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I have my ASP.NET web.config set with impersonation

<identity impersonate="true" userName="domainName\userName" password="userPassword" />

I'm running some a method like

IO.Directory.GetFiles(somePath)

And monitoring the file system access with Process Monitor
I keep getting all the access requests from the aspnet_wp.exe process to the folder, as the ASPNET user.
Why am I not seeing the access as the impersonated user?

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what do you have on this property: System.Security.Principal.WindowsIdentity.GetCurrent().Name? You should have the impersonated userName –  Claudio Redi Apr 8 '10 at 23:36

2 Answers 2

My guess is you have anonymous access on ?

As a result it will use the system account... see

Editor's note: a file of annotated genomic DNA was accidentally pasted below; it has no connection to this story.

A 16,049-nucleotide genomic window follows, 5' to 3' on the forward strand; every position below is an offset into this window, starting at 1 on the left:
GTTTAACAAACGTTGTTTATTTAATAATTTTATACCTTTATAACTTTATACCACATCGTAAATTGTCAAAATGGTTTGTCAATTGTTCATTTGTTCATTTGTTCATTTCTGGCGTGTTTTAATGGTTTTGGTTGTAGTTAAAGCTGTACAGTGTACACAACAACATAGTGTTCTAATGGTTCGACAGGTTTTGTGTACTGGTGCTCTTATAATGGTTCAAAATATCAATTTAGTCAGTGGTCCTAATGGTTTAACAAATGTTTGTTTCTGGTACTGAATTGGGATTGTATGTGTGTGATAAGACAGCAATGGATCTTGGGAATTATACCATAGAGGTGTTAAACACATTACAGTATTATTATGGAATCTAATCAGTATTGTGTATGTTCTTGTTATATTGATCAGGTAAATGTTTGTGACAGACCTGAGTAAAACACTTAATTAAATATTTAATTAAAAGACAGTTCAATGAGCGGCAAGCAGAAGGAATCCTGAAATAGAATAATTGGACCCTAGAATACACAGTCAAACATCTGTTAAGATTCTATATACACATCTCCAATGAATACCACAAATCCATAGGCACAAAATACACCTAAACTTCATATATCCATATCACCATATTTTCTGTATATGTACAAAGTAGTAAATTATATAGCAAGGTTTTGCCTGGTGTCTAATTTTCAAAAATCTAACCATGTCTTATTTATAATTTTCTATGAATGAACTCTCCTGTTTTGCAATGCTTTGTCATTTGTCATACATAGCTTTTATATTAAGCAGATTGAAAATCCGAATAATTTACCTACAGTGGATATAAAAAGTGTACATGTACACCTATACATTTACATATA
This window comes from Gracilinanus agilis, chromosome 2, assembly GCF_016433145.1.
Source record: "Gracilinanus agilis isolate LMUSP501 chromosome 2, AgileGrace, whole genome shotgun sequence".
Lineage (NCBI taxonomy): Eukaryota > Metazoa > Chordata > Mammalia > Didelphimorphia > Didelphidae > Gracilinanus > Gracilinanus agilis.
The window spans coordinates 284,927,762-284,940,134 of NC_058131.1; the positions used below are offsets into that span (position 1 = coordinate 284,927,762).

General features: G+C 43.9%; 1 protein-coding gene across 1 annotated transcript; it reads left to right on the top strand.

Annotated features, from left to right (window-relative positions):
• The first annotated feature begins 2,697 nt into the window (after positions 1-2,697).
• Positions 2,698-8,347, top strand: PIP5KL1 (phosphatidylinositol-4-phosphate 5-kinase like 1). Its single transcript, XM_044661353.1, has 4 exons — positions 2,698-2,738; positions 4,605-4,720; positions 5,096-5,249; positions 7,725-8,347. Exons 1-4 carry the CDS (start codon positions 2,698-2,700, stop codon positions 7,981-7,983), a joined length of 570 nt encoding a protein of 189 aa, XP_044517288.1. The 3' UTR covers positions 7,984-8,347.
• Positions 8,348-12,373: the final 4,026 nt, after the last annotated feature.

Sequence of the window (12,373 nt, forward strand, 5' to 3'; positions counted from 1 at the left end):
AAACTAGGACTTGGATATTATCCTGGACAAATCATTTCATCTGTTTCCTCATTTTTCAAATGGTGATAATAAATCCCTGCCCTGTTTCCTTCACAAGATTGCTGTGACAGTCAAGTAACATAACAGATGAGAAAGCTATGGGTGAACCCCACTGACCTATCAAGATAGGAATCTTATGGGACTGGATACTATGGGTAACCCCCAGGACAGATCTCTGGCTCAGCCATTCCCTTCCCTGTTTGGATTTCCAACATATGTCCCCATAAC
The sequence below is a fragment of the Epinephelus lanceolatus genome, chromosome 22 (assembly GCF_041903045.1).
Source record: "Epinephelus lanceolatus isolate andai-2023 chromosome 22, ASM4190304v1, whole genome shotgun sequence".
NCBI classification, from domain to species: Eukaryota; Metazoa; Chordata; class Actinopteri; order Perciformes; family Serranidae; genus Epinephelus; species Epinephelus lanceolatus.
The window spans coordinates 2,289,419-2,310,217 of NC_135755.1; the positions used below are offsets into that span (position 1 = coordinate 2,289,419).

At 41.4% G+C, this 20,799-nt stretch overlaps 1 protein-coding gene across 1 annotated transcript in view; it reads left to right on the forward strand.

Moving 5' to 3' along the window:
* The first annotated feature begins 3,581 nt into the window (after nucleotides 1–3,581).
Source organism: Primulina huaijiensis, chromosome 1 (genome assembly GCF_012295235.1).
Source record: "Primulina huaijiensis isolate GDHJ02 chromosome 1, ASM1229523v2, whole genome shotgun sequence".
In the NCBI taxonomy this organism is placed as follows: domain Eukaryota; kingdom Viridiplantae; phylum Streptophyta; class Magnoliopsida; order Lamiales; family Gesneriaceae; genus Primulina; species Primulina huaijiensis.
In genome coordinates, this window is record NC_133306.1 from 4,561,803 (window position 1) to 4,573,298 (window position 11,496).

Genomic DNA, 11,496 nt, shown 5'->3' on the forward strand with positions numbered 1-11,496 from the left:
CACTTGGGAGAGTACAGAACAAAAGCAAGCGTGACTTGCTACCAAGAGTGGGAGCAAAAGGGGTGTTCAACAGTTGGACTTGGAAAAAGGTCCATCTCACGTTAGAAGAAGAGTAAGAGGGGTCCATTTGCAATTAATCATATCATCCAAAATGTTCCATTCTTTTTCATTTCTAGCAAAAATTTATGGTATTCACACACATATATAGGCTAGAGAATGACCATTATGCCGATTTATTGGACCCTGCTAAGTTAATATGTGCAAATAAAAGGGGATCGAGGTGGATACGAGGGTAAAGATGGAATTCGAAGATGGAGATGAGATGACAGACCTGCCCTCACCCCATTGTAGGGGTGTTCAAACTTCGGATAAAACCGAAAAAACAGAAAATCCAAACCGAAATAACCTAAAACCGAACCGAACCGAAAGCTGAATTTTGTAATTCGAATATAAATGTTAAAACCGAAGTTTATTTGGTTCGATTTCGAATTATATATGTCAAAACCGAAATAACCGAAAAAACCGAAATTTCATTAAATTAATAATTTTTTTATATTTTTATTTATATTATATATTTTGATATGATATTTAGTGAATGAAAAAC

Disable anonymous access, and it will use the impersonation account.

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mhhh. I don't think it's the case. He has set userName and password on the identity tag. –  Claudio Redi Apr 8 '10 at 23:32
    
that doesn't mean anything.... this is a hosting thing. –  Nix Apr 8 '10 at 23:44
    
I do have "anonymous access on". But I have other projects with the same settings that don't have any impersonation issue –  Ron Harlev Apr 8 '10 at 23:53
1  
Not sure what you mean with hosting thing. But here you have the reference for impersonation. What happens with each possible option. msdn.microsoft.com/en-us/library/aa292118%28VS.71%29.aspx. And if the site was public, how do you expect the users to access to it with no anonymous access?? –  Claudio Redi Apr 9 '10 at 0:01

@Nix's answer sounds like it might fit the ticket, but you should also check your authorizations in the .config file to make sure they're not conflicting with your impersonation in some way. Have a look at this question for a brief discussion on the subject of grant/deny, and the link in the accepted answer with more info.

http://stackoverflow.com/questions/831994/why-is-deny-users-included-in-the-following-example/832056#832056

BTW, I have not had conflicts with impersonations and leaving anonymous access on before, so ...

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